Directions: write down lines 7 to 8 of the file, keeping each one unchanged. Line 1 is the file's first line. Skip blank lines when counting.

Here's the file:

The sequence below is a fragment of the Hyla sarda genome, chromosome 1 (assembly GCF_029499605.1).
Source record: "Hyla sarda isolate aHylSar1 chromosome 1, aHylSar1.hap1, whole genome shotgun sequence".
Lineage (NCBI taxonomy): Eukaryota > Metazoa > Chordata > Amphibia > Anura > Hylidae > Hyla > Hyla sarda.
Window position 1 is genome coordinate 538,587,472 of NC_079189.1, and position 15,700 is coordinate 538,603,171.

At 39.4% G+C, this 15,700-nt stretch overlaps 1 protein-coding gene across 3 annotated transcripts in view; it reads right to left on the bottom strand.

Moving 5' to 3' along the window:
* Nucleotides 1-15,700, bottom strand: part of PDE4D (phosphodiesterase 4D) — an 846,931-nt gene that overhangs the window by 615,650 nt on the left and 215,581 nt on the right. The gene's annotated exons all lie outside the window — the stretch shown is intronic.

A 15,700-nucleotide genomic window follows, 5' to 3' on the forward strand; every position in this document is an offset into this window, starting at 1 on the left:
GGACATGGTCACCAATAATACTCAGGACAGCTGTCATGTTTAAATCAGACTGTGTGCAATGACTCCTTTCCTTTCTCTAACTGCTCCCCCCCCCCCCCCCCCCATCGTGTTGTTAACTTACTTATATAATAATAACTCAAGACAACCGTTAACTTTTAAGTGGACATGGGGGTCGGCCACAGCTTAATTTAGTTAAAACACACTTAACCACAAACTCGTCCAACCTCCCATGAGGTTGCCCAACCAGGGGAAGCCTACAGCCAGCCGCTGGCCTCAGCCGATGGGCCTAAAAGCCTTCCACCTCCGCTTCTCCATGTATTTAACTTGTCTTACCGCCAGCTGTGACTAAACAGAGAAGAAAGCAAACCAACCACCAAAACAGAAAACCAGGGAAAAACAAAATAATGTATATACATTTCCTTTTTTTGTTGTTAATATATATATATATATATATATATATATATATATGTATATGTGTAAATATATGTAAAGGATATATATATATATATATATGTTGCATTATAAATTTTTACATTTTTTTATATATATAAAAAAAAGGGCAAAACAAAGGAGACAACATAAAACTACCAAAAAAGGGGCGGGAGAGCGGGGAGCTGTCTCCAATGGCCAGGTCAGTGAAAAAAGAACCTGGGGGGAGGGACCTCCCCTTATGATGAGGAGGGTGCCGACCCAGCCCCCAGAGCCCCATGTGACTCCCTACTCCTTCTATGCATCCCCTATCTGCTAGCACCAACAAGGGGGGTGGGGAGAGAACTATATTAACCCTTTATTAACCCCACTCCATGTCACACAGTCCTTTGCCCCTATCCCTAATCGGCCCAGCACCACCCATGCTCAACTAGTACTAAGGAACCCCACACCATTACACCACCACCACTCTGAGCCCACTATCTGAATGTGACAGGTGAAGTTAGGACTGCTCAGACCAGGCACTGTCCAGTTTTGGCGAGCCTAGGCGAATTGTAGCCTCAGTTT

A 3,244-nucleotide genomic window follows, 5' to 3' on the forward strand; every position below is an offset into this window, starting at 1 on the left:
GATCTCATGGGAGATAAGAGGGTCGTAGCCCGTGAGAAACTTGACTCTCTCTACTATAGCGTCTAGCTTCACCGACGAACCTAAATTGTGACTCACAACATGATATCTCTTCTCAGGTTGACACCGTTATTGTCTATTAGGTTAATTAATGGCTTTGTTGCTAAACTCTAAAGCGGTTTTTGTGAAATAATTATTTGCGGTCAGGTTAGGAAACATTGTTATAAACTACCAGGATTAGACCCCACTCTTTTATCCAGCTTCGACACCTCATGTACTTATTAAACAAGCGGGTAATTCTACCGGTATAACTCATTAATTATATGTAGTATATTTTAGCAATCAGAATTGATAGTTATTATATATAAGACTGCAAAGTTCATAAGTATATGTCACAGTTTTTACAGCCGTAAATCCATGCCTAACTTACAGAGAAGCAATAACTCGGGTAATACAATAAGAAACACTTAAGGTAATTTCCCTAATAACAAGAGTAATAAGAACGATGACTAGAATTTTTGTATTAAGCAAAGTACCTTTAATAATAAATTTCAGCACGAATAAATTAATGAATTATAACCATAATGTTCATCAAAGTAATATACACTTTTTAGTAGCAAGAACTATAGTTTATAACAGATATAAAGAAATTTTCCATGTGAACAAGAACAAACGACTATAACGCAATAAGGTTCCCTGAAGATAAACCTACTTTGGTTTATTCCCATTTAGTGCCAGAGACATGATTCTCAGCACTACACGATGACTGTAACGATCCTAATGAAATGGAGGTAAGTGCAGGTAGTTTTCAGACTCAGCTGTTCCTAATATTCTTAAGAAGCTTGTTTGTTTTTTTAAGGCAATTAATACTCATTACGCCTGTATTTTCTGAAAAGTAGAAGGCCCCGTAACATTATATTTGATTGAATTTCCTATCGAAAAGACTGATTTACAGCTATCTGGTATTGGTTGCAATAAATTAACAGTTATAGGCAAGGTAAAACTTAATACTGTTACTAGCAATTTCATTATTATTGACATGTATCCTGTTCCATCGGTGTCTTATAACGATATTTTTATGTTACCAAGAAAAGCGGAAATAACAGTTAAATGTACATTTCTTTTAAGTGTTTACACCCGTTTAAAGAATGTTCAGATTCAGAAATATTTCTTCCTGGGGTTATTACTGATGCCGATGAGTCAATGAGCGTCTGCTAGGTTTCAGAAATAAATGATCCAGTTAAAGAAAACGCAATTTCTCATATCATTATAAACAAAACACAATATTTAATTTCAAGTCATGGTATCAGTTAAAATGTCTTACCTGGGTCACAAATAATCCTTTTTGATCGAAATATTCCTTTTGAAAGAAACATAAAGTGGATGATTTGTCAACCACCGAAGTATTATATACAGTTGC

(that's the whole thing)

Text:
* Nucleotides 1-15,700, bottom strand: part of PDE4D (phosphodiesterase 4D) — an 846,931-nt gene that overhangs the window by 615,650 nt on the left and 215,581 nt on the right. The gene's annotated exons all lie outside the window — the stretch shown is intronic.

A 15,700-nucleotide genomic window follows, 5' to 3' on the forward strand; every position in this document is an offset into this window, starting at 1 on the left: